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Keep a Trade Journal: Be Your Own Trading Coach

A trade journal is a powerful tool to track and reflect upon your trading actions. Build and use it to analyze trading behaviors and hone your trade plan.

Account statements will tell you what you bought, sold, when, and for how much. A trade journal helps document how and why you made the trades that you did; the subjective thoughts, feelings, and assumptions that went into making those decisions.

Athletic coaches at every level analyze video to pinpoint what's working and, more importantly, what's not working. This way the coach and the athlete know exactly what needs to be done to improve performance. Traders can spot patterns and benefit in the same way with a trade journal. It's an important tool to help support your trading discipline, potentially improve your performance, and enhance your experience.

What should be in a trade journal?

Your trading account provides one level of accountability. Your trade journal offers a different kind of accountability by forcing you to write down why you made the decisions that you did. Like keeping track of what you eat, if you don't want to record a particular behavior it is likely that it is a departure from your plan.

Some general guidelines for what to include in a trade journal are captured below.

  1. What you did
  2. Why you did it
  3. How you felt
  4. How did it work/not work
  5. What you learned
  6. Adjustments for future trades
  7. Expectations for the trade (price targets, exit targets)

Write it down. No, seriously, write it down.

When evaluating their trades, some traders rely on memory. Three months after a trade, it is hard to remember everything that went into it. A good trade journal captures your thinking when you placed the trade. Pay particular attention to those things that you would rather not write down. They may reflect behaviors that negatively impact your trading.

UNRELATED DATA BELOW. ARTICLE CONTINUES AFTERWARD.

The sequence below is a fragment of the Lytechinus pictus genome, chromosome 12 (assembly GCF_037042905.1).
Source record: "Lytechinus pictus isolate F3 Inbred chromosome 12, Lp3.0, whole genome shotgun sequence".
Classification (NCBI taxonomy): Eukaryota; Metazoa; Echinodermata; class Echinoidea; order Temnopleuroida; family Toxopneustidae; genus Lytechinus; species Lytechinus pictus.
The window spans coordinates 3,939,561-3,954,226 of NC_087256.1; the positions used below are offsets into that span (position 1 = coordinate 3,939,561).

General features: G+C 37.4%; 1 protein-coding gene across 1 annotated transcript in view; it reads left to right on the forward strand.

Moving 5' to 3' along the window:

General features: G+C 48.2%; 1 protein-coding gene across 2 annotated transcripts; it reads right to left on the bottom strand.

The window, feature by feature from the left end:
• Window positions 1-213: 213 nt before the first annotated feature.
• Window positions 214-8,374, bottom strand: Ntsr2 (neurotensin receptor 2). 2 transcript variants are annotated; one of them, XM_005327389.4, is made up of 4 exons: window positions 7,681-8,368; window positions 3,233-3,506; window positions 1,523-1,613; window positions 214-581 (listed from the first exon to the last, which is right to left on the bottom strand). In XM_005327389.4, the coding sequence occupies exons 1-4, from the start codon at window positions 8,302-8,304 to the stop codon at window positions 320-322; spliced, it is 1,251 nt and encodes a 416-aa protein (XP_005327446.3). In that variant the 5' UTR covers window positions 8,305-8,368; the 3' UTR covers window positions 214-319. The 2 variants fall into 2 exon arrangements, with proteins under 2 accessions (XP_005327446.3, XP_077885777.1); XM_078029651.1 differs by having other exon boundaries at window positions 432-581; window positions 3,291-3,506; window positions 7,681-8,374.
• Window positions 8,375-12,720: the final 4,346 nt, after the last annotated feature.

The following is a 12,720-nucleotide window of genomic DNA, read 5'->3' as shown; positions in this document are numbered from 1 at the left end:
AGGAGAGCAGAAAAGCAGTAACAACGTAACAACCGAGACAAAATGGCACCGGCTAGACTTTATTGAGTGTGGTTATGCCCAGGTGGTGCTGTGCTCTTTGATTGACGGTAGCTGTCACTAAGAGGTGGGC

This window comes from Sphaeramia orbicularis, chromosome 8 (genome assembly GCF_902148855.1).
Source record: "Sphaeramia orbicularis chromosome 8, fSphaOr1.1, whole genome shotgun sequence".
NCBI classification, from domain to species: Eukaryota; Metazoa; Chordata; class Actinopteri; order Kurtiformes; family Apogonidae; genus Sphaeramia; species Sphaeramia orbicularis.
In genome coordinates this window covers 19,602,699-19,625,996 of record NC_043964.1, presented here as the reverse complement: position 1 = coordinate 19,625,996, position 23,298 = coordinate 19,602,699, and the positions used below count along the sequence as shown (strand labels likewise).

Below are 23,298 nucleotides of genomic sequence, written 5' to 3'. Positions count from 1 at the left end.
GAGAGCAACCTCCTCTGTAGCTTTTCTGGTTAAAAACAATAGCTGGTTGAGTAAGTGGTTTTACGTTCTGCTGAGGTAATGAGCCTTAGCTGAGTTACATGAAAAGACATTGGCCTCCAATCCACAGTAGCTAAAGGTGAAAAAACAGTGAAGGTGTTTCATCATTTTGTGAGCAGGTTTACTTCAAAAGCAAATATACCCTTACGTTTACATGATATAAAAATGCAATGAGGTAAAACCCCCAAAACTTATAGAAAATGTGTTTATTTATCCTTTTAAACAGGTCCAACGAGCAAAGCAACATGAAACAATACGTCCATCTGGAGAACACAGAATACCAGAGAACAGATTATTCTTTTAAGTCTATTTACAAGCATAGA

We can't overemphasize the importance of maintaining a physical journal. It doesn't matter if your journal is hand written in a spiral notebook, an online worksheet, or a series of screenshots with notes; having them in your head isn't good enough. 

Many traders have "selective" memories. They remember the trades that look good and have a way of photo-shopping the uglier ones away. This distortion in recall will make it harder to make necessary adjustments in the future. This fuzziness may increase the chances of repeating a mistake. The key to a good trade journal is to put it in writing and be specific.

What a trade journal can uncover

  1. Your trading patterns and tendencies—A good trade journal will raise visibility to good and bad habits. You can "see" if you have a tendency to get in too early or too late. You may find that you stay in trades too long. Finding your particular trading tendencies is part of improving your performance and reaching your goals.
  2. Trading behaviors you're trying to avoid—All traders have trades that didn't work out. We have all strayed from our plan. And, no one has cornered the market on "stupid mistakes". Write these down in your journal! These notes may provide you with the most useful information by highlighting your potential blind spots and bad habits.
  3. Emotional responses to trading—A trade journal can also moderate the tendency to overcorrect. After a tough stretch it is easy to begin questioning everything you do. It may make more sense to make smaller adjustments than doing a complete overhaul. A trade journal can help temper your reactivity. It can also help you resist the temptation to fall into 'revenge trading' where you want to settle a score with the stock tied to a losing trade. Maintaining perspective on your trading is critical to survival and progress.
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